30 August 2011

Crayfish kryptonite

When I talked on Dr. Kiki’s Science Hour last week about Marmorkrebs, Kirsten asked me at one point, “What’s their kryptonite?”

On the show, thinking on my feet, I said that Marmorkrebs might have some competitive disadvantages because they are a small species, and size is a very important factor in crayfish competition when animals are in one-on-one interactions. (When you match individuals for size, Marmorkrebs hold their own, however).

This is a similar question to the one I fielded at the Ecological Society of America meeting a few weeks ago. One crayfish get loose in a watershed, there is not much that you can do.

In a bit of l’esprit d’escalier, I might have added in my reply to Kiki that the kryptonite of marbled crayfish might be their reliance on humans. In general, crayfish are not all that mobile. Yes, some species are comfortable with leaving the water and making a portage to a new home, but in general, they will spread from one watershed to another only fairly slowly. They are horrible once they get established, but they have a hard time getting that first toehold without humans moving them around.

Left to their own devices, Marmorkrebs never would have made it to Madagascar, or Japan, or anywhere else. In North America, Marmorkrebs are human captives. Let’s keep it that way.

26 August 2011

Dr. Kiki’s Science Hour

This week, I had a lovely live chat with Dr. Kirsten Sanford, a.k.a. Dr. Kiki on Dr. Kiki’s Science Hour! She titled Episode 110, “Invasion of the Marmorkrebs!”

You can listen to the audio, as well as subscribe to the show’s audio and video feeds, here.

Additional: And the video is now up on iTunes, YouTube, and elsewhere!

16 August 2011

Celebrate diversity: Stingrays

This news story is a good example of the surprises animal keeping throws up:

Sea Life London Aquarium staff were shocked to discover two female stingrays were pregnant, despite that they have had no male contact for two years. ...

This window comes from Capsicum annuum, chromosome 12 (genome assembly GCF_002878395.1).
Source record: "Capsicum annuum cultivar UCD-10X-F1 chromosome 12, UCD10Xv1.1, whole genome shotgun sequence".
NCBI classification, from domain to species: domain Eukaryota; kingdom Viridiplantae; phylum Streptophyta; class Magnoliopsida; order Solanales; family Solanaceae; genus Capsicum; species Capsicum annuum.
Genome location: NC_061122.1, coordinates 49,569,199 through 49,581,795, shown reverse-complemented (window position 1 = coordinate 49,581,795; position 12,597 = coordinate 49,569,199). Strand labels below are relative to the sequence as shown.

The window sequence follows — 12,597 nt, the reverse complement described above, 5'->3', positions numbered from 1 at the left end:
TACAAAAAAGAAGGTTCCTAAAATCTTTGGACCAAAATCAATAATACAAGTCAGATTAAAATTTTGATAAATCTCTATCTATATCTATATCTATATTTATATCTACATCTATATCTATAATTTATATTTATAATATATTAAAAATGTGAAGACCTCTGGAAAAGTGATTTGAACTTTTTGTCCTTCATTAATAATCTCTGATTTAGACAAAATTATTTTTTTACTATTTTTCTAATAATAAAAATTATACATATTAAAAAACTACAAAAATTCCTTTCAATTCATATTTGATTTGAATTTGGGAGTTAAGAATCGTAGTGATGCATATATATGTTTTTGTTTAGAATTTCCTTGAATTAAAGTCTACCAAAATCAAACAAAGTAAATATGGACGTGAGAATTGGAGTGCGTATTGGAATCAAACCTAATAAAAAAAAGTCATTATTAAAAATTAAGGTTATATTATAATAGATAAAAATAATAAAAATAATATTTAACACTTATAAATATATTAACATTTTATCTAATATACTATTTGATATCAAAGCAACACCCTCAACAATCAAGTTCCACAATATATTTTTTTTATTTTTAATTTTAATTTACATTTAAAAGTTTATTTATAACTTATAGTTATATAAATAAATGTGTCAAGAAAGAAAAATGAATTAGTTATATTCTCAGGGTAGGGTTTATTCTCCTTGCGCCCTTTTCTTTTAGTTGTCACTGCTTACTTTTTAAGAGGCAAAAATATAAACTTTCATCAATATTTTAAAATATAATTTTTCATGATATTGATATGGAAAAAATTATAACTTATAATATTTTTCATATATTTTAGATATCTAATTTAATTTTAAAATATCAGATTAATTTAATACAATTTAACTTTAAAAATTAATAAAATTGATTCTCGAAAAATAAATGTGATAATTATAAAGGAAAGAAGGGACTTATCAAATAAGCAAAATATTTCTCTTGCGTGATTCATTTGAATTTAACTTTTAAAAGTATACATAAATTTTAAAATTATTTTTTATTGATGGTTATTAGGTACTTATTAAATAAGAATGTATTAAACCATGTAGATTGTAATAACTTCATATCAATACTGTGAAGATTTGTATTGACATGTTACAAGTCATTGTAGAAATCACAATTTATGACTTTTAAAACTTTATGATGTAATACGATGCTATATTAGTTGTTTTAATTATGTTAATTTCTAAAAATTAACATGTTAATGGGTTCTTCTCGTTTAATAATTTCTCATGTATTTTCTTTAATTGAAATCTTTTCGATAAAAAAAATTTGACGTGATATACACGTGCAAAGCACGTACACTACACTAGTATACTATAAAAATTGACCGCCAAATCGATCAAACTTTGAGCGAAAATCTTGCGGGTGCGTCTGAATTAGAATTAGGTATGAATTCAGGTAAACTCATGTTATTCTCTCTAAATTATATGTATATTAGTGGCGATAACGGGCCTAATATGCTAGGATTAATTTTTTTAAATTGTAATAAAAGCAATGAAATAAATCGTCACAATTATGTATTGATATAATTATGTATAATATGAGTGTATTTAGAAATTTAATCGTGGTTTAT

It is not unknown for rays to store sperm and wait until “they decide the timing is right” before they give birth, head curator at the central London attraction Paul Hale said.

Could it be parthenogenesis? A quick peek in Google Scholar reveals no records of parthenogenesis in the group. Stingrays’ cousins, sharks, can reproduce without sex, however (previously covered here). That means it is at least plausible to be parthenogenesis rather than sperm storage.

Somebody better be collecting DNA from all those baby stingrays to test this!

At any rate, this story does give me an excuse to watch this:

Hat tip to David Shiffman. Photo by by TGIGreeny on Flickr, used under a Creative Commons license.

An Achilles’ heel?

ResearchBlogging.orgLast week, at my Ecological Society of America talk, one of the questions asked afterwards was, “Could the fact that Marmorkrebs are genetically identical be exploited to control introduced, unwanted populations?”

I said, “No.”

One of the things I admire about crayfish is that they are tough little survivors. Unfortunately, this means that they are hard to get a handle on once they’re loose.

I think it’s fair to say that the weapons used to control crayfish populations are blunt instruments. There have been culls to lower the numbers. Dams to try to stop the spread (Dana et al., 2011). And an approach that might be best summarized by this famous quote by Sigourney Weaver:

Peay and colleagues (2006) have conducted a number of trials with broad applications of biocides. These are the freshwater equivalent of nuking everything from orbit. Their results have been variable at best in eliminating crayfish from water bodies.

We are so far from any kind of control that targets crayfish in general that something that targets Marmorkrebs in particular is a pipe dream.


Dana ED, García-de-Lomas J, González R, Ortega F. 2011. Effectiveness of dam construction to contain the invasive crayfish Procambarus clarkii in a Mediterranean mountain stream. Ecological Engineering 37:1607-1613. http://dx.doi.org/10.1016/j.ecoleng.2011.06.014

Peay S, Hiley PD, Collen P, Martin I. 2006. Biocide treatment of ponds in Scotland to eradicate signal crayfish. Knowledge and Management of Aquatic Ecosystems 380-381: 1363-1379. http://dx.doi.org/10.1051/kmae:2006041

09 August 2011

Got recipes?

Marmorkrebs probably don't make very good eating compared to other crayfish species, as they are a rather small crayfish. But many that shouldn't stop you from checking out Invasivore.org, a site devoted to the notion that one of the best features about invasive species is the sense of retribution we can get for the harm they do to ecosystems when we eat them.